“Au pairs are s**t,” announces a friend.
“Sam has one who doesn’t speak a word of English.” And there it is. The universal conversation on au pairs. As bad as birth, everyone has a horror story. Au pairs nicking valuables, leaving kids at school gates, weeping hysterically and running off in the middle of the night.
Meanwhile au pairs have their own Facebook pages dedicated to slagging off their host families detailing our appalling behaviour. Dreadful food, filthy houses, locked fridges, vile Von Trappish children (pre Maria), mothers hitting the fathers and worse.
The Guardian is also on it. Outraged that middle-class families are paying people £3 an hour to look after their children. Which does sound appalling. Until you consider how many people might quite like £100-plus a week of totally disposable income after every bill (rent, food, phone, travel, Wi-Fi) has been paid. While they are young, leaning English and having a whole new life experience.
So I’m challenging the normal chat and going out in favour of au pairs.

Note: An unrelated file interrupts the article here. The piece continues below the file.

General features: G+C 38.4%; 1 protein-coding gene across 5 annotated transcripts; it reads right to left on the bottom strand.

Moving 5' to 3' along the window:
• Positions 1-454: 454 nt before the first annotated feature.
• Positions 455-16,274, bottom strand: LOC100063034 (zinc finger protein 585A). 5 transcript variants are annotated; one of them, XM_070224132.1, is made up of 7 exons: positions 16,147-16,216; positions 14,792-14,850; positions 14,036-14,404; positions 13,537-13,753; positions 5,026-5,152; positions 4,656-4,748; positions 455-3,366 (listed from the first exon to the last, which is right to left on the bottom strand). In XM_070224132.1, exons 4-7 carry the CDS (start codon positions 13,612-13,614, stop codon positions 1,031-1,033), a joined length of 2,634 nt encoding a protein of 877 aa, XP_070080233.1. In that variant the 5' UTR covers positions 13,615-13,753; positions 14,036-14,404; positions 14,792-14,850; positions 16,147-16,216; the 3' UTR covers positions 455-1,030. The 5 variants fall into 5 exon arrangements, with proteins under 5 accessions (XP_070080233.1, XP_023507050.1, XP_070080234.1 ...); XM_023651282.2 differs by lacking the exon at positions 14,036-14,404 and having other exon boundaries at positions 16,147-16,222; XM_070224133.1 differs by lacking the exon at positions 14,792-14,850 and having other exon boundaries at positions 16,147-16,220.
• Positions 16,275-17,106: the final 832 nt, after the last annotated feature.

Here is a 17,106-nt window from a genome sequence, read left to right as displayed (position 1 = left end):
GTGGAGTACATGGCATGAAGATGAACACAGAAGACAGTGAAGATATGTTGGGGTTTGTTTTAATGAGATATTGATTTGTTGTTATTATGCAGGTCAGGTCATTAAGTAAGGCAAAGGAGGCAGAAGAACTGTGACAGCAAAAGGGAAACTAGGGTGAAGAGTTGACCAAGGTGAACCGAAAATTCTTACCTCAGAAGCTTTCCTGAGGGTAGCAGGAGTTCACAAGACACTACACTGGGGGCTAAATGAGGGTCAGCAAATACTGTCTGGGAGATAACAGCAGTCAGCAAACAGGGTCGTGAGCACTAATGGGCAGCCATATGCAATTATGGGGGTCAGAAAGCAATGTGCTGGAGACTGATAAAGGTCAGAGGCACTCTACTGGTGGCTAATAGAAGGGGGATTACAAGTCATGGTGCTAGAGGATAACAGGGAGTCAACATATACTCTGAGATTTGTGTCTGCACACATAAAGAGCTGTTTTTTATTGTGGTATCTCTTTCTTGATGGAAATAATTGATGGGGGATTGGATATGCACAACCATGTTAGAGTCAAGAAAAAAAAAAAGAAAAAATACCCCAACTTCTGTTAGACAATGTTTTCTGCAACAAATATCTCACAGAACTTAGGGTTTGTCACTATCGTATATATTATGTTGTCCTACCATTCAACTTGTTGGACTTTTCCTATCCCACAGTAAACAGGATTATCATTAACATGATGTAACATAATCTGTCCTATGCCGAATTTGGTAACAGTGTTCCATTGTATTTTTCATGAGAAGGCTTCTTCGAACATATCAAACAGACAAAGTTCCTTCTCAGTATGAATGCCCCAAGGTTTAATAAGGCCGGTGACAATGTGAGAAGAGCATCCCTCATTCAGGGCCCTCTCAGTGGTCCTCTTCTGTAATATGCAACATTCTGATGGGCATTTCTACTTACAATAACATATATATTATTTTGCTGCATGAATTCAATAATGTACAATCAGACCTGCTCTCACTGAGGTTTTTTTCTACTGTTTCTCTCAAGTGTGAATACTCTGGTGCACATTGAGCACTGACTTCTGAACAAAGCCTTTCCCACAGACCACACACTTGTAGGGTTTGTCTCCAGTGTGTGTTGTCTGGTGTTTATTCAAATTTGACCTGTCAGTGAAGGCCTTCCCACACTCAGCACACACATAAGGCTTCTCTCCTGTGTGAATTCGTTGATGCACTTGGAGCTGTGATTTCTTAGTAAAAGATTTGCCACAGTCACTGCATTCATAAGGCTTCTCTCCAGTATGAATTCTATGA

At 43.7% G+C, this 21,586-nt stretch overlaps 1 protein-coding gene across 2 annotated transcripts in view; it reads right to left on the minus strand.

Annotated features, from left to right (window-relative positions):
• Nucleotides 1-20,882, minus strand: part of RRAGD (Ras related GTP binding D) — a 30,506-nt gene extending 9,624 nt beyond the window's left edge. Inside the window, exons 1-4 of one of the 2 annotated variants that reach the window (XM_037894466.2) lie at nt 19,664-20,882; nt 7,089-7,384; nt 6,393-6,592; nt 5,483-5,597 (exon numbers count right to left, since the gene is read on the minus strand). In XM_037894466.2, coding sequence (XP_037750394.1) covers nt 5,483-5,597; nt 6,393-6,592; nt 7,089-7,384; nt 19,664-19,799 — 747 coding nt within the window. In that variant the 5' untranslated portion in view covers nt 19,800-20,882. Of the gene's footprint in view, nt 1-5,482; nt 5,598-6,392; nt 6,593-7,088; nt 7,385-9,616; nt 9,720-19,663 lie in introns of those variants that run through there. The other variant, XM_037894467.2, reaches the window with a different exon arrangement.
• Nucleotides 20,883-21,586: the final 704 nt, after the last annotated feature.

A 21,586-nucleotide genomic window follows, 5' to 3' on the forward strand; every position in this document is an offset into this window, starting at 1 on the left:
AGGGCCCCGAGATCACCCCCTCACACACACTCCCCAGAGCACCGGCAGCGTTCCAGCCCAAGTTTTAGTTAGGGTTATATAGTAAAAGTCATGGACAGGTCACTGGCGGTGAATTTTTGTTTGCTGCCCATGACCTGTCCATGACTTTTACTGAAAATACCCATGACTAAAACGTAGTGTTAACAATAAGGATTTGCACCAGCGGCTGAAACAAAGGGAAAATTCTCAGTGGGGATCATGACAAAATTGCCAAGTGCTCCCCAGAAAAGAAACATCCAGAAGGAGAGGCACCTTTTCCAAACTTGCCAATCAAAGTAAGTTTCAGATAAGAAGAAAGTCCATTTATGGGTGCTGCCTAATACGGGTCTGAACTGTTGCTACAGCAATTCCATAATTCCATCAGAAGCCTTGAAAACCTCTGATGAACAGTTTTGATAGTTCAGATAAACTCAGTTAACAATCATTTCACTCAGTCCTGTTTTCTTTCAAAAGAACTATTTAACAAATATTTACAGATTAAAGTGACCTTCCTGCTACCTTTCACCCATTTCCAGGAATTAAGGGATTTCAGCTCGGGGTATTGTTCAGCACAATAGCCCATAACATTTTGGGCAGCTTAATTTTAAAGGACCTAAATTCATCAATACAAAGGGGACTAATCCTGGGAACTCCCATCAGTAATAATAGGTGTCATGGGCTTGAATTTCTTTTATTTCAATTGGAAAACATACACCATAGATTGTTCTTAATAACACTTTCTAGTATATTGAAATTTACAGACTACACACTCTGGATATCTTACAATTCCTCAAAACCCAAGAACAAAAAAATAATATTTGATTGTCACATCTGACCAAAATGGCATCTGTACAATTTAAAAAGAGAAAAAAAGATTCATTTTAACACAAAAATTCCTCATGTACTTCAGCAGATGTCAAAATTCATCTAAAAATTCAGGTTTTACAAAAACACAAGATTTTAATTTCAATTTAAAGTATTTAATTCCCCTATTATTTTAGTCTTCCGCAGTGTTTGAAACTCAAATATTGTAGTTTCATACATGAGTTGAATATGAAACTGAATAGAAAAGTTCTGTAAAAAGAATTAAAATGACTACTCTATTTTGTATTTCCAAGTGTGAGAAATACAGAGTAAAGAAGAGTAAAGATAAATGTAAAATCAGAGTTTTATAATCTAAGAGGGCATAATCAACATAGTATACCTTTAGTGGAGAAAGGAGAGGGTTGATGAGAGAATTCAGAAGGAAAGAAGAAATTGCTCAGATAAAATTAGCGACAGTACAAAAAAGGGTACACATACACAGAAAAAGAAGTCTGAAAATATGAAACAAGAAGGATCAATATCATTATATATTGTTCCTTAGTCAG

Firstly, if you have a spare room it makes financial sense. The system is outside of the tax system because it is based on the idea of a cultural exchange: your au pair must be from another country and learning English.
They live in your house and eat most meals with you. They are expected to work reasonable hours – the government cites 30 hours a week – in exchange for pocket money. Which might be anything from £75 to £150-plus a week. If you have a spare room and you rent it and use the money to pay a nanny, you will potentially pay tax on both. An au pair could be a good option.
We’ve had a few. Half utter gems. Half who weren’t a great fit.
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